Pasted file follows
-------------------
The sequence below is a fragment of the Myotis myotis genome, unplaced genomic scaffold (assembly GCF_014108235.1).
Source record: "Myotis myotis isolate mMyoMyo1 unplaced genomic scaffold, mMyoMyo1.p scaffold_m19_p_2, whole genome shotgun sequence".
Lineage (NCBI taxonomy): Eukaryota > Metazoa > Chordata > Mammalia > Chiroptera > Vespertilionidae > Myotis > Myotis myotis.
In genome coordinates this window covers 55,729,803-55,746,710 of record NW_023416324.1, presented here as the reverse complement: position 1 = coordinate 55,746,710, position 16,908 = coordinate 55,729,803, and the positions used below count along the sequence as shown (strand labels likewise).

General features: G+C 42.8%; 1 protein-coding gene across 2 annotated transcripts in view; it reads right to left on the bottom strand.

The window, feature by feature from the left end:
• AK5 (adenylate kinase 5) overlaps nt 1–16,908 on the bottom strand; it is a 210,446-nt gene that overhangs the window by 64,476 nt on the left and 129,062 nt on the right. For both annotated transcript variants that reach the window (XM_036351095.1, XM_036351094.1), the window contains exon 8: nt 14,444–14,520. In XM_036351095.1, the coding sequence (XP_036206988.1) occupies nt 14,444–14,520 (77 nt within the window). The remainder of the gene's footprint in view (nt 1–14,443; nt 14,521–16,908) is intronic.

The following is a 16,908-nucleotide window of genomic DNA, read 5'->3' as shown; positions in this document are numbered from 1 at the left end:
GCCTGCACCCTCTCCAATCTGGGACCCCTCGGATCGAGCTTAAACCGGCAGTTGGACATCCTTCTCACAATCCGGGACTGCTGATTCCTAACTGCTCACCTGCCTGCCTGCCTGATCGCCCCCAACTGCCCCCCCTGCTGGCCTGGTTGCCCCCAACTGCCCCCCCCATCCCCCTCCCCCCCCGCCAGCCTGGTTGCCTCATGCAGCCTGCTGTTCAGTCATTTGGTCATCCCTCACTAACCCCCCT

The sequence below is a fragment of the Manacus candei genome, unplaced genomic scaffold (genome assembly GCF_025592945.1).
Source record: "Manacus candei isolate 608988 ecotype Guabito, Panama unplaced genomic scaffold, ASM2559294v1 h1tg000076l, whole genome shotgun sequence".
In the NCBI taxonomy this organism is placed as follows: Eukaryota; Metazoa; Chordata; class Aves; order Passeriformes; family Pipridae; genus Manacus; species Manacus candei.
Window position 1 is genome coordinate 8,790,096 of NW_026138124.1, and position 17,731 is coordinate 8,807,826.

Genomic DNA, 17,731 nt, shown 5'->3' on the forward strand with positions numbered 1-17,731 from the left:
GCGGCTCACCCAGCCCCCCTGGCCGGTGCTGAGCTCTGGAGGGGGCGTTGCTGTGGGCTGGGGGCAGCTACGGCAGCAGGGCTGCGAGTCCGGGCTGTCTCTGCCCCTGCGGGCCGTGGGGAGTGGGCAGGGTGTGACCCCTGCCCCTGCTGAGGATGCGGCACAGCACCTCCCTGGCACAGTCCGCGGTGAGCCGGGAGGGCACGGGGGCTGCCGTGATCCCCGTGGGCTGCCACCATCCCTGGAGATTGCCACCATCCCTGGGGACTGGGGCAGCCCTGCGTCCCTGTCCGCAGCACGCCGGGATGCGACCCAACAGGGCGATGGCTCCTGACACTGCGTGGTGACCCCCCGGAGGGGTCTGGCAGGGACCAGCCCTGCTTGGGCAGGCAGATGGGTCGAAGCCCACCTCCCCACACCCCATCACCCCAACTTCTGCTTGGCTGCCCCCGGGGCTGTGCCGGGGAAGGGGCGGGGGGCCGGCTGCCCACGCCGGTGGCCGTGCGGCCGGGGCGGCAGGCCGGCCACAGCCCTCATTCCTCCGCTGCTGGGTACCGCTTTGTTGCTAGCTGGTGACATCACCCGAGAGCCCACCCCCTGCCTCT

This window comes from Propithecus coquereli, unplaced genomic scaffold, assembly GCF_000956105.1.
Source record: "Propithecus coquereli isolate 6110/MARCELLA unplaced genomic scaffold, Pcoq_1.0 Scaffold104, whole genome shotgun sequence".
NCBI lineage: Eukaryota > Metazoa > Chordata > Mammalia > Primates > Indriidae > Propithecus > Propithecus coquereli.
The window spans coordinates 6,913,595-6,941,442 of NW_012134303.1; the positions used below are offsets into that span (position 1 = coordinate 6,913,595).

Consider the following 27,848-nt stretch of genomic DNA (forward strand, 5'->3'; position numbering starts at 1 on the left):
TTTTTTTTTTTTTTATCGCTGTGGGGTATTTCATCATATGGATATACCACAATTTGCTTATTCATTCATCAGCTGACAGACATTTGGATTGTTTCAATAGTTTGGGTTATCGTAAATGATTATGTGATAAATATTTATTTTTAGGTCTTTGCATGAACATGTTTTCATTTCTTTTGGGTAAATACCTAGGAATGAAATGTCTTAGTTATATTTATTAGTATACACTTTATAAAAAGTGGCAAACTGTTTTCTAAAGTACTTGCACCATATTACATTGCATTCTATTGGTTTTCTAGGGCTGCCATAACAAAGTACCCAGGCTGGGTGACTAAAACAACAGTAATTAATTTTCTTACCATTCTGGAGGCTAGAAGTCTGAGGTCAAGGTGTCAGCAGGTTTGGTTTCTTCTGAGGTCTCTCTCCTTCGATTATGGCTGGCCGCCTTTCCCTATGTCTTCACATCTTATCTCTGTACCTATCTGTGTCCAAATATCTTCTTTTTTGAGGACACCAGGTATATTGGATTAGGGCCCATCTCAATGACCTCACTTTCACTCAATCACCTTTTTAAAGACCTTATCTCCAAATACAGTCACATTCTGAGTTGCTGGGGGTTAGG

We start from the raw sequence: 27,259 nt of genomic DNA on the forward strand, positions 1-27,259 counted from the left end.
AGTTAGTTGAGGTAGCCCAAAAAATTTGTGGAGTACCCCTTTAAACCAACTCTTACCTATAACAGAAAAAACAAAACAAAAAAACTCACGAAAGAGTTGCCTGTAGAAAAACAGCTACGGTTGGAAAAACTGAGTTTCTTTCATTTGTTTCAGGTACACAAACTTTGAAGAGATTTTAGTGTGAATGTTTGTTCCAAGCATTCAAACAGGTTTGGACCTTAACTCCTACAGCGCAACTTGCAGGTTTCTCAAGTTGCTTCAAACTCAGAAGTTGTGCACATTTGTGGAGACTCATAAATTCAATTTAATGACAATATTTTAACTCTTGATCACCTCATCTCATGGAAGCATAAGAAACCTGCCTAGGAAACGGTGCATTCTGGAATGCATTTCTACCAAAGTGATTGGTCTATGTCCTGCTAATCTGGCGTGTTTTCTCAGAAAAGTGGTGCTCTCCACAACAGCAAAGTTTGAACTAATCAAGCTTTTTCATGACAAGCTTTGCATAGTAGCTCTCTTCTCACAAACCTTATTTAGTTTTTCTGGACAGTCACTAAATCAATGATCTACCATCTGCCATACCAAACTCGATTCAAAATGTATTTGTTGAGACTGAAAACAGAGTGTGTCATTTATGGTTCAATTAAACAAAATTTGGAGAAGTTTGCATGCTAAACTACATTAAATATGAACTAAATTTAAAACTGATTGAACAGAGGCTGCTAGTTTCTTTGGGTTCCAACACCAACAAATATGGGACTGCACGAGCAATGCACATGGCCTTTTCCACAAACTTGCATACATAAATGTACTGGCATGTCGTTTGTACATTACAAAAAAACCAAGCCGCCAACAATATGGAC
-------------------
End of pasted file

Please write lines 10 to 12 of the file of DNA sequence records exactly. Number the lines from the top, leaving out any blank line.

The sequence below is a fragment of the Manacus candei genome, unplaced genomic scaffold (genome assembly GCF_025592945.1).
Source record: "Manacus candei isolate 608988 ecotype Guabito, Panama unplaced genomic scaffold, ASM2559294v1 h1tg000076l, whole genome shotgun sequence".
In the NCBI taxonomy this organism is placed as follows: Eukaryota; Metazoa; Chordata; class Aves; order Passeriformes; family Pipridae; genus Manacus; species Manacus candei.